Fairground Layout and Reference Images

Here's a layout of what the world could look like along with some reference images of fairgrounds.

An example of an ice cream booth:

A crazy slide:

Feb 13, 2009


Here's the rough!


Feb 9, 2009

An article about the pose-based approach to animating

This article about effective blocking methods was recently posted with the Animation Mentor newsletter.

Relevant to this class, he makes the tongue-in-cheek remark that once you've figured out what your poses are, and at what times (largely from video reference), then you're "almost done."

I agree with him, from the creative standpoint. But practically, you still have to pose the character in 3D, get interpolation working on all of your curves, etc. That chews up lots of time. Based on our recent conversations in class, it seems that this is a key spot to brainstorm ways to accelerate the process.

The Ultimate Artist's Tool for Painting a 3D Scene Fast

Some ideas about what would be a fast and easy way for an artist to paint a 3D scene:

The main idea is to be able to paint directly on 3D objects.
The modeling structure of layered domes for distant background objects and simple models for objects closer in the scene could both be painted on directly. It would be important to be able to paint not only color and texture, but transparency as well. A clone tool would also be useful for repeating detailed textures like grass.

A nice set up would be two windows showing separate camera views.

One would be the main camera view of the scene that will be used in the movie, with a timeline allowing you to scrub through and stop at various frames. This allows the artist to see exactly what will be visible on screen at each point in time. The adjacent window would be a camera view of the scene or of individual objects that the artist could move through and tumble around. This would be the workspace for the artist to paint in. The idea would be that as the artist paints in the workspace, the changes show up in the other camera view as well, letting the artist paint details on an object up close, and see how it looks from the main camera, or whether it is visible at all. In this way, parts of the object that are never visible to the main camera don't have to be painted.

I like the idea of painting layered domes for background scenery such as distant mountains, trees, bushes, sky, etc. For objects more embedded in the action of a scene (such as a merry-go-round, car, or trash can) perhaps a simple model would work better. They could be as simple as boxes and cylinders or much more detailed shapes. Either way, they could be painted to appear to have more depth and shape than the models actually do. Even better would be if transparencies could be painted on these 3D objects. For example, starting with a cylinder for a merry-go-round and "painting away" or erasing parts of it to create the poles, which could then be painted with color to appear rounded.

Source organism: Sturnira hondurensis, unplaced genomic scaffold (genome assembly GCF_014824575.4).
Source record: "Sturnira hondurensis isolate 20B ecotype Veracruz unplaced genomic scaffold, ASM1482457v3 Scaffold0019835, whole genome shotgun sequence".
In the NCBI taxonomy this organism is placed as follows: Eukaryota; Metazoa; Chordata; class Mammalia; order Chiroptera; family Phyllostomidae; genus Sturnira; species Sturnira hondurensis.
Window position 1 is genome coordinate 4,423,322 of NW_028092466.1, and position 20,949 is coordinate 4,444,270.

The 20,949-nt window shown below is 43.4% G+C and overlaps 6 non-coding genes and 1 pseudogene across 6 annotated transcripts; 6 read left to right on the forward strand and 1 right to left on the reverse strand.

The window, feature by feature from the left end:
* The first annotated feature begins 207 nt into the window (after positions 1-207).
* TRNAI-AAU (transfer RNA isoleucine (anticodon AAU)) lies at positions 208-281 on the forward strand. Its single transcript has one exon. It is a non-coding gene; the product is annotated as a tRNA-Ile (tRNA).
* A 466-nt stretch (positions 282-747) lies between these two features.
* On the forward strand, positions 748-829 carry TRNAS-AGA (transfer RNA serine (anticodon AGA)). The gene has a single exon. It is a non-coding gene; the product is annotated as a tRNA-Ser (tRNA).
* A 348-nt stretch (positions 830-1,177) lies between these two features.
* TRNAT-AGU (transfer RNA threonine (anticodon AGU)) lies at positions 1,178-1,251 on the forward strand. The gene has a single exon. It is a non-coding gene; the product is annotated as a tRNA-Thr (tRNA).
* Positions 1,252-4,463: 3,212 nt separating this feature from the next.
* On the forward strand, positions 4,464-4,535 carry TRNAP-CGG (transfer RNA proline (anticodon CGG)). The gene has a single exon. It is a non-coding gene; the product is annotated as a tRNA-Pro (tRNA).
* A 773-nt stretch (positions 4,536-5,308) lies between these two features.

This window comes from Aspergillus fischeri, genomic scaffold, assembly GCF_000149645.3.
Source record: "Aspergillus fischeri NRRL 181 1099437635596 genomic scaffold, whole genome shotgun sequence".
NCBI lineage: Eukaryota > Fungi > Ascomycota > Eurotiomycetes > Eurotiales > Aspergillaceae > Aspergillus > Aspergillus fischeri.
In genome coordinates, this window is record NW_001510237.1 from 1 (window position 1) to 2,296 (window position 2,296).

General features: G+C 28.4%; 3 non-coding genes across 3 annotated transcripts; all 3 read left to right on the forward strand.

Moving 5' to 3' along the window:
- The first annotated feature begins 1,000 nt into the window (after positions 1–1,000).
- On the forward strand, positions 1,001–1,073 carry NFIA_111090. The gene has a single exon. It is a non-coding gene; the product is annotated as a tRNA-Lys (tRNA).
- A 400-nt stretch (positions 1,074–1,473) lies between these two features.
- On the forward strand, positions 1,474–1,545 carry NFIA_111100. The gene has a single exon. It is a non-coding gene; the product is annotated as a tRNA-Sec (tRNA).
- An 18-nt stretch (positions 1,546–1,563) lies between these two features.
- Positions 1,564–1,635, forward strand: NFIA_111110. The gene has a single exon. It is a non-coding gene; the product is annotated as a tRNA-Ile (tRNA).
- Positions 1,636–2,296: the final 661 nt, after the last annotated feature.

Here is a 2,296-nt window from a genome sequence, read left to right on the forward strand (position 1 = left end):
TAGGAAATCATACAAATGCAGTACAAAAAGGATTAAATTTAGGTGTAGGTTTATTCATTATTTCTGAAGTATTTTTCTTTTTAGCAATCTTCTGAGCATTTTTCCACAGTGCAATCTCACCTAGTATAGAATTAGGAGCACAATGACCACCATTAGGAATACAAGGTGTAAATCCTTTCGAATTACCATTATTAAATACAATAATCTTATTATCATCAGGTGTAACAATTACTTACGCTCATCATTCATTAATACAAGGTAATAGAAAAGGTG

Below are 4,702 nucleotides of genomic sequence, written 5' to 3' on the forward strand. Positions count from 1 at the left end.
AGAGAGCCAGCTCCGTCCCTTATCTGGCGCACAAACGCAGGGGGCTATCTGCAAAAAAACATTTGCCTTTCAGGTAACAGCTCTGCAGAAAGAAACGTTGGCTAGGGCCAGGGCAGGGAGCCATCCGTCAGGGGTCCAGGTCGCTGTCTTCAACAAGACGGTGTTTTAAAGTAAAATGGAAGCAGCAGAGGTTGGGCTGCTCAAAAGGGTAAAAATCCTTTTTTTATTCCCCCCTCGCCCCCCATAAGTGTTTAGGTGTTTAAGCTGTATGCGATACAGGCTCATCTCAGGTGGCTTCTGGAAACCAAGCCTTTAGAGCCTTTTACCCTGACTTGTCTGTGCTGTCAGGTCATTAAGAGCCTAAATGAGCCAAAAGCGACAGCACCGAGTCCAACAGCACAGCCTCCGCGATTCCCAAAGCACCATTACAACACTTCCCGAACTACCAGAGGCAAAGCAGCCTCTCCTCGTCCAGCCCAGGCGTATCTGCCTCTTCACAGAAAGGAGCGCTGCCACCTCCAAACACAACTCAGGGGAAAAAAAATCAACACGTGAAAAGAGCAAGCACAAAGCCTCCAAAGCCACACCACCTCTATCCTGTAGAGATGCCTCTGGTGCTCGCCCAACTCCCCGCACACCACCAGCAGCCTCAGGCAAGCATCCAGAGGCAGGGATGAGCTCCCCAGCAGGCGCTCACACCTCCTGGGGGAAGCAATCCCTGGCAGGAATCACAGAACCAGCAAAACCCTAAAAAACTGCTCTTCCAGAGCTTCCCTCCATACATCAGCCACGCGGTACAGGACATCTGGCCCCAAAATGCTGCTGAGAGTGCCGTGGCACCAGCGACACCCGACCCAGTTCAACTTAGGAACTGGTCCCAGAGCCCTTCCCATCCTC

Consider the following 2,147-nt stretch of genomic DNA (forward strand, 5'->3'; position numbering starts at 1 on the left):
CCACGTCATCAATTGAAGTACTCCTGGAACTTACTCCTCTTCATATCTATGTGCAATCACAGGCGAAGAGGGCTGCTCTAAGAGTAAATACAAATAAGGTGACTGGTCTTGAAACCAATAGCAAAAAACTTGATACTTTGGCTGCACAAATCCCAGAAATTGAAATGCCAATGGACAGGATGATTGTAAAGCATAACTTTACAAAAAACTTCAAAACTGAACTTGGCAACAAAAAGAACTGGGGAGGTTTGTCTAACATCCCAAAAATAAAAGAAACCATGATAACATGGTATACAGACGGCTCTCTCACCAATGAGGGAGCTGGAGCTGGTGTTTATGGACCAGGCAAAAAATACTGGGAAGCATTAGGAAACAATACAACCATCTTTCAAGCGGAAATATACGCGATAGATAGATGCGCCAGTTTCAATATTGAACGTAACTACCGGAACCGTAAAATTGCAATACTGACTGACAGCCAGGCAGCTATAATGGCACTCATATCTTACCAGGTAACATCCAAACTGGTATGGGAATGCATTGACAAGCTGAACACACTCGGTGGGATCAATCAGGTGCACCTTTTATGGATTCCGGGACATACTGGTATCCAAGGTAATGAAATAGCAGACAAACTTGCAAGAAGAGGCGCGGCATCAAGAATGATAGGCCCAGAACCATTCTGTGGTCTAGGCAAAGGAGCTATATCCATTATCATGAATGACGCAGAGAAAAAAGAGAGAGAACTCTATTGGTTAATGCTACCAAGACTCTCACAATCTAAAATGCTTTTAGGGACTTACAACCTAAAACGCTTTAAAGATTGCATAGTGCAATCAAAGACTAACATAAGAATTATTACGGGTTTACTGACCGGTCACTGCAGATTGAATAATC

Feb 8, 2009

Woody from 4 Angles

Feb 6, 2009

Toy Story Notes Presented at Siggraph in 1995

So I found this while looking for Woody Models.  It is an indepth discussion of Toy Story's production from the really early begins to the end of production.  

Some interesting things are Woody started out as ventriliquist dummy and buzz as a gijoe type action figure.  

They talk about how everything in the movie came from the art department and they were not trying to replicate reality, moreso create a stylization of reality.

The production was done so long ago that they did not use polygonal model rather NURBS and spline patch modeling.   The models were also procedural.

The layout crew did some basic animation and placing the characters where they need to be and set dressing.

Rendering was carefully done and has line placements from programs such as illustrator to create fine detail.  Procedural shading was very heavily used.

"Lighting" was the generic name given to everything required for creating the final image - lights, shaders, colors, special effects (e.g., smoke), shadows, etc.

How long did it take?
1.5 years of story development, green light, 2.5 years of animation

Definetly some good stuff in here.

Feb 3, 2009

Human-Computer Interaction

Thinking about the notion of transmitting a vision or idea from the designer's mind to the computer, I thought it might be helpful to think about different ways of interacting with the computer. Traditionally we use keyboards, mice, and other input devices.. primarily controlled by the hands.

I found an article that discusses various methods of human-computer interaction. It could be very helpful in thinking about the other ways we could interact with the computer to animate or light a scene. I'm not sure exactly how helpful it would be towards our ultimate goal of speeding up the entire pipeline, but if we are thinking of alternate computer input methods (such as motion capture) I think this article is a good jumping off point for ideas.

Here's the link to download the PDF:

Wrath of the Lich King Interview

CG Channel recently did an interview with Jeff Chamberlain and Fausto De Martini from Blizzard Entertainment on their new animated cinematic for Wrath of the Lich King.